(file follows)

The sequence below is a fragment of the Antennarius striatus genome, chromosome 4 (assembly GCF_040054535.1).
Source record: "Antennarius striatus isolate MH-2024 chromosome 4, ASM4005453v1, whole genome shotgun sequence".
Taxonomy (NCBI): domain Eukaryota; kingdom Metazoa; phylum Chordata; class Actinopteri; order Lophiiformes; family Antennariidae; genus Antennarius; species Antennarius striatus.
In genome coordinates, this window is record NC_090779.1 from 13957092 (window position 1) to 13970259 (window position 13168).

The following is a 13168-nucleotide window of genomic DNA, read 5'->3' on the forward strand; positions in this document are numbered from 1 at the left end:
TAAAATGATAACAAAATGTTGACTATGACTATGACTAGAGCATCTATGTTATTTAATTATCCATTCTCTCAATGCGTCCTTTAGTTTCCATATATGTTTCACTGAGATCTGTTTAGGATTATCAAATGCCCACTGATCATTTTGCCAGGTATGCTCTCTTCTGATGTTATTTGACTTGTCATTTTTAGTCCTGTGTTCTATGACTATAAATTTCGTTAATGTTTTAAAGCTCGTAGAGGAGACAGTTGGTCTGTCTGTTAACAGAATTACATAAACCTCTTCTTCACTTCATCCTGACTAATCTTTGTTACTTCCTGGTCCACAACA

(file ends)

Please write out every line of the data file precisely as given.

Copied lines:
The sequence below is a fragment of the Antennarius striatus genome, chromosome 4 (assembly GCF_040054535.1).
Source record: "Antennarius striatus isolate MH-2024 chromosome 4, ASM4005453v1, whole genome shotgun sequence".
Taxonomy (NCBI): domain Eukaryota; kingdom Metazoa; phylum Chordata; class Actinopteri; order Lophiiformes; family Antennariidae; genus Antennarius; species Antennarius striatus.
In genome coordinates, this window is record NC_090779.1 from 13957092 (window position 1) to 13970259 (window position 13168).

The following is a 13168-nucleotide window of genomic DNA, read 5'->3' on the forward strand; positions in this document are numbered from 1 at the left end:
TAAAATGATAACAAAATGTTGACTATGACTATGACTAGAGCATCTATGTTATTTAATTATCCATTCTCTCAATGCGTCCTTTAGTTTCCATATATGTTTCACTGAGATCTGTTTAGGATTATCAAATGCCCACTGATCATTTTGCCAGGTATGCTCTCTTCTGATGTTATTTGACTTGTCATTTTTAGTCCTGTGTTCTATGACTATAAATTTCGTTAATGTTTTAAAGCTCGTAGAGGAGACAGTTGGTCTGTCTGTTAACAGAATTACATAAACCTCTTCTTCACTTCATCCTGACTAATCTTTGTTACTTCCTGGTCCACAACA